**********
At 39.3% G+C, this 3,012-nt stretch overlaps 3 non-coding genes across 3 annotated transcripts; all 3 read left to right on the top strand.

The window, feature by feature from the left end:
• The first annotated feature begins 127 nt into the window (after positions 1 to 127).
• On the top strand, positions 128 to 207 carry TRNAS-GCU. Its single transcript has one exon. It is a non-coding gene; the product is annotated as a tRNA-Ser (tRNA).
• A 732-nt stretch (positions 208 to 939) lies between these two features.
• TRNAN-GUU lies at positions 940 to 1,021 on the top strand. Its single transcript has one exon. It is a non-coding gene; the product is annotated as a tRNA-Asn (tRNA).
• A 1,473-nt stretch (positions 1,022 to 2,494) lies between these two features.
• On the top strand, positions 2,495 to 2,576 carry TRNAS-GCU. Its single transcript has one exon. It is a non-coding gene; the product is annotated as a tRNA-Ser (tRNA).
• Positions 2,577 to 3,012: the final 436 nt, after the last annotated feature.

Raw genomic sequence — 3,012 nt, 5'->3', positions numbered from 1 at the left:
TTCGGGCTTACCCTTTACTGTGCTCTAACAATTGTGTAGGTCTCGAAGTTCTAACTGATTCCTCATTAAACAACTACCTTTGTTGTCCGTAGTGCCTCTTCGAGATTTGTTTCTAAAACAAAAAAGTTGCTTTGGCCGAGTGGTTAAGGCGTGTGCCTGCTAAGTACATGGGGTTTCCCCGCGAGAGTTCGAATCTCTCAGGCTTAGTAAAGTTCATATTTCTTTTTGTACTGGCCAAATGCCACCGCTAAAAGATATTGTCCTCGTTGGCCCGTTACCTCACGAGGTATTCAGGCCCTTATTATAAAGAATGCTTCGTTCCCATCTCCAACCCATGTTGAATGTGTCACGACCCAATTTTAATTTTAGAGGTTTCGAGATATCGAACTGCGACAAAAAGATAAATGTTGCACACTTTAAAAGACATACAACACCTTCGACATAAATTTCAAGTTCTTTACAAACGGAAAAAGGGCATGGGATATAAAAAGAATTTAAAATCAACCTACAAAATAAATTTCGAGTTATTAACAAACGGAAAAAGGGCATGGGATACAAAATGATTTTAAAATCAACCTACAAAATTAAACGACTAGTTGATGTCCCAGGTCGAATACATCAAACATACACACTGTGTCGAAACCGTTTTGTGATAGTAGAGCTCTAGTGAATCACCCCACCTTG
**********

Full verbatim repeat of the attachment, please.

At 39.3% G+C, this 3,012-nt stretch overlaps 3 non-coding genes across 3 annotated transcripts; all 3 read left to right on the top strand.

The window, feature by feature from the left end:
• The first annotated feature begins 127 nt into the window (after positions 1 to 127).
• On the top strand, positions 128 to 207 carry TRNAS-GCU. Its single transcript has one exon. It is a non-coding gene; the product is annotated as a tRNA-Ser (tRNA).
• A 732-nt stretch (positions 208 to 939) lies between these two features.
• TRNAN-GUU lies at positions 940 to 1,021 on the top strand. Its single transcript has one exon. It is a non-coding gene; the product is annotated as a tRNA-Asn (tRNA).
• A 1,473-nt stretch (positions 1,022 to 2,494) lies between these two features.
• On the top strand, positions 2,495 to 2,576 carry TRNAS-GCU. Its single transcript has one exon. It is a non-coding gene; the product is annotated as a tRNA-Ser (tRNA).
• Positions 2,577 to 3,012: the final 436 nt, after the last annotated feature.

Raw genomic sequence — 3,012 nt, 5'->3', positions numbered from 1 at the left:
TTCGGGCTTACCCTTTACTGTGCTCTAACAATTGTGTAGGTCTCGAAGTTCTAACTGATTCCTCATTAAACAACTACCTTTGTTGTCCGTAGTGCCTCTTCGAGATTTGTTTCTAAAACAAAAAAGTTGCTTTGGCCGAGTGGTTAAGGCGTGTGCCTGCTAAGTACATGGGGTTTCCCCGCGAGAGTTCGAATCTCTCAGGCTTAGTAAAGTTCATATTTCTTTTTGTACTGGCCAAATGCCACCGCTAAAAGATATTGTCCTCGTTGGCCCGTTACCTCACGAGGTATTCAGGCCCTTATTATAAAGAATGCTTCGTTCCCATCTCCAACCCATGTTGAATGTGTCACGACCCAATTTTAATTTTAGAGGTTTCGAGATATCGAACTGCGACAAAAAGATAAATGTTGCACACTTTAAAAGACATACAACACCTTCGACATAAATTTCAAGTTCTTTACAAACGGAAAAAGGGCATGGGATATAAAAAGAATTTAAAATCAACCTACAAAATAAATTTCGAGTTATTAACAAACGGAAAAAGGGCATGGGATACAAAATGATTTTAAAATCAACCTACAAAATTAAACGACTAGTTGATGTCCCAGGTCGAATACATCAAACATACACACTGTGTCGAAACCGTTTTGTGATAGTAGAGCTCTAGTGAATCACCCCACCTTG